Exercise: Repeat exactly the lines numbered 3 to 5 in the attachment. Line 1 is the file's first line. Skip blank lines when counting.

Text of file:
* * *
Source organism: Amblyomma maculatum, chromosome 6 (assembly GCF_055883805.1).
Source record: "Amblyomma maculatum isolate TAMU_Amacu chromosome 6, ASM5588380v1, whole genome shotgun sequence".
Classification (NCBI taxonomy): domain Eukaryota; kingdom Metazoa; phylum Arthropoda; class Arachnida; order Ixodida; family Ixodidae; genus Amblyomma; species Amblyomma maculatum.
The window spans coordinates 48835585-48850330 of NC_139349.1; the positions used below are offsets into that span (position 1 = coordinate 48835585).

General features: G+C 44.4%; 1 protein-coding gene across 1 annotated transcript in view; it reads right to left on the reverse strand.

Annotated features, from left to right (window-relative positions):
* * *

Classification (NCBI taxonomy): domain Eukaryota; kingdom Metazoa; phylum Arthropoda; class Arachnida; order Ixodida; family Ixodidae; genus Amblyomma; species Amblyomma maculatum.
The window spans coordinates 48835585-48850330 of NC_139349.1; the positions used below are offsets into that span (position 1 = coordinate 48835585).

General features: G+C 44.4%; 1 protein-coding gene across 1 annotated transcript in view; it reads right to left on the reverse strand.